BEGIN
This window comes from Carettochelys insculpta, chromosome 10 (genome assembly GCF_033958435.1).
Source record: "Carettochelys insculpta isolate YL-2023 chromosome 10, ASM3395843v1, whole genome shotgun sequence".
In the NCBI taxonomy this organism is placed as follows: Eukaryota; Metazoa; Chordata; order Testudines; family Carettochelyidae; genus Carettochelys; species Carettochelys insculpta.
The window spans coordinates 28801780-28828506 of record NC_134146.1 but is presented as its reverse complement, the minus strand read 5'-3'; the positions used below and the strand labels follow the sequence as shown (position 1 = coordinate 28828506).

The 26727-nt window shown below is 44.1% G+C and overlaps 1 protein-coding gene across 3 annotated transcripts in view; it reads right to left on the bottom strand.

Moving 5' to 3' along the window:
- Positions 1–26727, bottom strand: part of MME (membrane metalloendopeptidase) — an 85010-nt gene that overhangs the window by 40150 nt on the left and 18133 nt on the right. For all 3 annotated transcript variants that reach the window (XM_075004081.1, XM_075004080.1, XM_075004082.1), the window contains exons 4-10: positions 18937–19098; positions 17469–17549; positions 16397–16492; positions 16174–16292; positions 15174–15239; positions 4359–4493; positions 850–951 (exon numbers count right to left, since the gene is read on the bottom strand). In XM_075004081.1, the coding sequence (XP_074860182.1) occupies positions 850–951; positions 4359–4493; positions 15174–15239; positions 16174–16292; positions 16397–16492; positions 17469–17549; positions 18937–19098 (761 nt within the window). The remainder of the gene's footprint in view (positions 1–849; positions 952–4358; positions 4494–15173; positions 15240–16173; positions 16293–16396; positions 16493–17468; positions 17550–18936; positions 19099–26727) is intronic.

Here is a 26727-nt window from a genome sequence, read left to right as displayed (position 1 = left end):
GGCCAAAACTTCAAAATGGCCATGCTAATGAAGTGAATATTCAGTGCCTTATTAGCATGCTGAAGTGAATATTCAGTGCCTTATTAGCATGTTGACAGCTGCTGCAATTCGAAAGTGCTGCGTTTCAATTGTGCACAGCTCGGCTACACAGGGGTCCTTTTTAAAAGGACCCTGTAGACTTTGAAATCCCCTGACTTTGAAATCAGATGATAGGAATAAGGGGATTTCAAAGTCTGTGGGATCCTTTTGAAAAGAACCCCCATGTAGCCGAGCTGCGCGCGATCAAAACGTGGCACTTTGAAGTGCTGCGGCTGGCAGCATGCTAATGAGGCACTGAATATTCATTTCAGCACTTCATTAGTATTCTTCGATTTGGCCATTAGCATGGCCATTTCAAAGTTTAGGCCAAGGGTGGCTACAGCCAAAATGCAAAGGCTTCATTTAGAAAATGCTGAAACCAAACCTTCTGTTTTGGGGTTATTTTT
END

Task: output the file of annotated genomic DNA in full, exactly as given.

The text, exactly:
This window comes from Carettochelys insculpta, chromosome 10 (genome assembly GCF_033958435.1).
Source record: "Carettochelys insculpta isolate YL-2023 chromosome 10, ASM3395843v1, whole genome shotgun sequence".
In the NCBI taxonomy this organism is placed as follows: Eukaryota; Metazoa; Chordata; order Testudines; family Carettochelyidae; genus Carettochelys; species Carettochelys insculpta.
The window spans coordinates 28801780-28828506 of record NC_134146.1 but is presented as its reverse complement, the minus strand read 5'-3'; the positions used below and the strand labels follow the sequence as shown (position 1 = coordinate 28828506).

The 26727-nt window shown below is 44.1% G+C and overlaps 1 protein-coding gene across 3 annotated transcripts in view; it reads right to left on the bottom strand.

Moving 5' to 3' along the window:
- Positions 1–26727, bottom strand: part of MME (membrane metalloendopeptidase) — an 85010-nt gene that overhangs the window by 40150 nt on the left and 18133 nt on the right. For all 3 annotated transcript variants that reach the window (XM_075004081.1, XM_075004080.1, XM_075004082.1), the window contains exons 4-10: positions 18937–19098; positions 17469–17549; positions 16397–16492; positions 16174–16292; positions 15174–15239; positions 4359–4493; positions 850–951 (exon numbers count right to left, since the gene is read on the bottom strand). In XM_075004081.1, the coding sequence (XP_074860182.1) occupies positions 850–951; positions 4359–4493; positions 15174–15239; positions 16174–16292; positions 16397–16492; positions 17469–17549; positions 18937–19098 (761 nt within the window). The remainder of the gene's footprint in view (positions 1–849; positions 952–4358; positions 4494–15173; positions 15240–16173; positions 16293–16396; positions 16493–17468; positions 17550–18936; positions 19099–26727) is intronic.

Here is a 26727-nt window from a genome sequence, read left to right as displayed (position 1 = left end):
GGCCAAAACTTCAAAATGGCCATGCTAATGAAGTGAATATTCAGTGCCTTATTAGCATGCTGAAGTGAATATTCAGTGCCTTATTAGCATGTTGACAGCTGCTGCAATTCGAAAGTGCTGCGTTTCAATTGTGCACAGCTCGGCTACACAGGGGTCCTTTTTAAAAGGACCCTGTAGACTTTGAAATCCCCTGACTTTGAAATCAGATGATAGGAATAAGGGGATTTCAAAGTCTGTGGGATCCTTTTGAAAAGAACCCCCATGTAGCCGAGCTGCGCGCGATCAAAACGTGGCACTTTGAAGTGCTGCGGCTGGCAGCATGCTAATGAGGCACTGAATATTCATTTCAGCACTTCATTAGTATTCTTCGATTTGGCCATTAGCATGGCCATTTCAAAGTTTAGGCCAAGGGTGGCTACAGCCAAAATGCAAAGGCTTCATTTAGAAAATGCTGAAACCAAACCTTCTGTTTTGGGGTTATTTTT